The Invisible War (2012) - Rotten Tomatoes

The Invisible War (2012)



Critic Consensus: The Invisible War is a vital and frank expose on sexual assault in the U.S. military, shot by master filmmaker Kirby Dick (This Film is Not Yet Rated).

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Movie Info

The Invisible War is a groundbreaking investigative documentary about one of our country's most shameful and best kept secrets: the epidemic of rape within our US military. Today, a female soldier in Iraq and Afghanistan is more likely to be raped by a fellow soldier than killed by enemy fire with the number of assaults in the last decade alone in the hundreds of thousands. Focusing on the powerfully emotional stories of several young women, the film reveals the systemic cover up of the crimes against them and follows their struggles to rebuild their lives and fight for justice. The Invisible War features hard-hitting interviews with high-ranking military officials and members of Congress that reveal the perfect storm conditions that exist for rape in the military, its history of cover-up, and what can be done to bring about much needed change. -- (C) Official Sitemore
Rating: Unrated
Genre: Documentary, Special Interest
Directed By:
Written By: Kirby Dick, Doug Blush, Amy Ziering Kofman, Amy Ziering
In Theaters:
On DVD: Oct 23, 2012
Box Office: $66.2k
Cinedigm - Official Site

News & Interviews for The Invisible War

Critic Reviews for The Invisible War

All Critics (68) | Top Critics (22)

I can hardly wait to see which closet Dick will throw open next.

Full Review… | January 7, 2013
New York Magazine/Vulture
Top Critic

A must-see exposé of the abuse of power in an institution that is supposed to serve and protect.

Full Review… | January 7, 2013
Globe and Mail
Top Critic

I have rarely been more righteously riled up than I was while watching the documentary The Invisible War.

Full Review… | January 7, 2013
Christian Science Monitor
Top Critic

Interview after interview, statistic after statistic, Dick's advocacy project thoroughly incenses -- and appears to be having results.

Full Review… | January 7, 2013
L.A. Weekly
Top Critic

This travesty has been encouraged by a military culture that blames the victim and a policy directing soldiers to refer complaints to their commanding officer, which typically results in no action or even reprisals against those speaking out.

Full Review… | January 7, 2013
Chicago Reader
Top Critic

The Invisible War is as compelling as Silence in the House of God, Alex Gibney's study of abusive Catholic priests.

Full Review… | March 14, 2014
London Evening Standard

Audience Reviews for The Invisible War


Well, there's the good part of the American experiment, and then there's the rest. This is a piece about some of that other, wherein representatives of the land of the free and home of the brave justify rape by your colleagues as simply an "occupational hazard". A national disgrace, not only for the crime against our sons and daughters but more so for the sanctioned cover-up after the fact, protecting the abusers. Got a Leave it to Beaver view of America, of its military (the highest example of The Dream), then this is not for you.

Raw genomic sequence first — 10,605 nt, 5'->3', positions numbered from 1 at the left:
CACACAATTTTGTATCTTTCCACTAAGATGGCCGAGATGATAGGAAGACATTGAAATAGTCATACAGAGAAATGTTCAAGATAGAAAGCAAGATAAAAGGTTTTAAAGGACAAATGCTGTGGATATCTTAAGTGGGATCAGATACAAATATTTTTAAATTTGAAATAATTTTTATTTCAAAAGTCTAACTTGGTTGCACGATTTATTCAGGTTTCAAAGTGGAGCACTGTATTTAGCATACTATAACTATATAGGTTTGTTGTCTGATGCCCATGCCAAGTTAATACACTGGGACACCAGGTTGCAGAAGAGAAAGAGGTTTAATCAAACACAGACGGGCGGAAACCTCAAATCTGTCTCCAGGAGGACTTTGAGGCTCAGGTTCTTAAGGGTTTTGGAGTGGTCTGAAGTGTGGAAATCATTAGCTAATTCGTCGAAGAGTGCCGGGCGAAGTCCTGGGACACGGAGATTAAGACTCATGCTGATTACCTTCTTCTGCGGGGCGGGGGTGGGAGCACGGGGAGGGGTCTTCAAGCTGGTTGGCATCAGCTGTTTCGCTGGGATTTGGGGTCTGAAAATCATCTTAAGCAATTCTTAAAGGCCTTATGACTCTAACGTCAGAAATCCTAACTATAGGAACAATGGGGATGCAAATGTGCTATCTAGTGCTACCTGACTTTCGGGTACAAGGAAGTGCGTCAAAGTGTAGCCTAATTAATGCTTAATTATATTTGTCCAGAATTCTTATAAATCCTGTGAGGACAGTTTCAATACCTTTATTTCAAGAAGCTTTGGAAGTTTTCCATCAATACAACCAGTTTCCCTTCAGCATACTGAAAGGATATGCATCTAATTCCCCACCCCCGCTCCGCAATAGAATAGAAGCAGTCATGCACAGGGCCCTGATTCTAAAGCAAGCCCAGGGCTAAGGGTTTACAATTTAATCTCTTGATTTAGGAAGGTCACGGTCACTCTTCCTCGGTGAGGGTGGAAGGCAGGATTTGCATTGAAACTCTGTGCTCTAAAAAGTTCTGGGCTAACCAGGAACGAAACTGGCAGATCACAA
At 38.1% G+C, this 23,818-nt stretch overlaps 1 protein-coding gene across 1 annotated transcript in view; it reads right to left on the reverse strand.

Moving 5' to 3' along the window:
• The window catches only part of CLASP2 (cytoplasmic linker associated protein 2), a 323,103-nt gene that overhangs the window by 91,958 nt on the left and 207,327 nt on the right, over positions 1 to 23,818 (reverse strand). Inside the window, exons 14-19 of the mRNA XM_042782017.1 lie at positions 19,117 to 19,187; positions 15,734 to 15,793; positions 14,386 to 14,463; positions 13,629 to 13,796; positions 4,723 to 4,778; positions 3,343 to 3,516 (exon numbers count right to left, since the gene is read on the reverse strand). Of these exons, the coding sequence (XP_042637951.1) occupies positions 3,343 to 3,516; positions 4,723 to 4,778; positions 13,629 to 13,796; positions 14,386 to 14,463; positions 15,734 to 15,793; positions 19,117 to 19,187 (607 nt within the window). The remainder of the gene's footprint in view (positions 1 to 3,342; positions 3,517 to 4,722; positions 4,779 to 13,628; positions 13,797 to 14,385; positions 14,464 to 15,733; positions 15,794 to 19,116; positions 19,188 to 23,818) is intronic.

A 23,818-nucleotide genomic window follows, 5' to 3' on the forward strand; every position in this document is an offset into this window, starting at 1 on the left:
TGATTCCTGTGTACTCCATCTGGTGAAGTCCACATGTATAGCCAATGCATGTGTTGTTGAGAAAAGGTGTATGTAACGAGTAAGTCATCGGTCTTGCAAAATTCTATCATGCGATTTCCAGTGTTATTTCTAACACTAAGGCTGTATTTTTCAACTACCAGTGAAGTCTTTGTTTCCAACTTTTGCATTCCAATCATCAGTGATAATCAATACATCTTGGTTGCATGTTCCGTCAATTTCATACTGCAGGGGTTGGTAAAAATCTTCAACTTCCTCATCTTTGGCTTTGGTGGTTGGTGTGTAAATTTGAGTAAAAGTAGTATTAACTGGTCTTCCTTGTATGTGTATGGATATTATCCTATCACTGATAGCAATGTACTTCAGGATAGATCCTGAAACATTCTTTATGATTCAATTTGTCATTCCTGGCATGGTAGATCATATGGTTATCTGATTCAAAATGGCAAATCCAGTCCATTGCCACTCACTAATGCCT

Kevin M. Williams

Super Reviewer


Trigger Warning: descriptions of women going through reporting after sexual assault. Though I knew a bit about the inner workings of the US military, their treatment of women was a complete mystery. It turns out, female soldiers are treated as commodities even when they are risking their lives for this country. Not only that, but women in the military are forced into silence and their assailants go unconvicted. Various women come forward to tell their horrifying stories in this film, and the way they were mishandled by the military is terrifying. The system in place is hurting, and giving PTSD, to hundreds of thousands, if not millions, of women, and it needs to end permanently. This is a seriously emotional look into an institution that devalues women and, worst of all, creates an environment where women feel unsafe. These women joined the military to serve their country, but by the end of the film they hate the institution that they triumphed. That, above all else, is the most disheartening thing to see.

Spencer S.

Super Reviewer

Disturbing and maddening, Kirby Dick's "The Invisible War" is an unfortunate document on the rampant rape and sexual violations that occur within the U.S. military, and how a corrupt system allows such acts to go unpunished on a continuous basis. Dick keenly steps aside and allows the victims of these atrocities and their gut-wrenching testimonies to be the heart of the film... rendered in the simplest, most straightforward of fashions. Much to nearly all of the visual inventiveness and on-screen director input present in "This Film is Not Yet Rated" (a great film also by Dick) has been stripped away and the film is more unshakable because of it. This is indeed heavy, uncomfortable content, but a powerful account that should be considered mandatory viewing for every single man and woman considering a career in the U.S. armed forces. It's sure to change a mind or two.

Michael S

Super Reviewer

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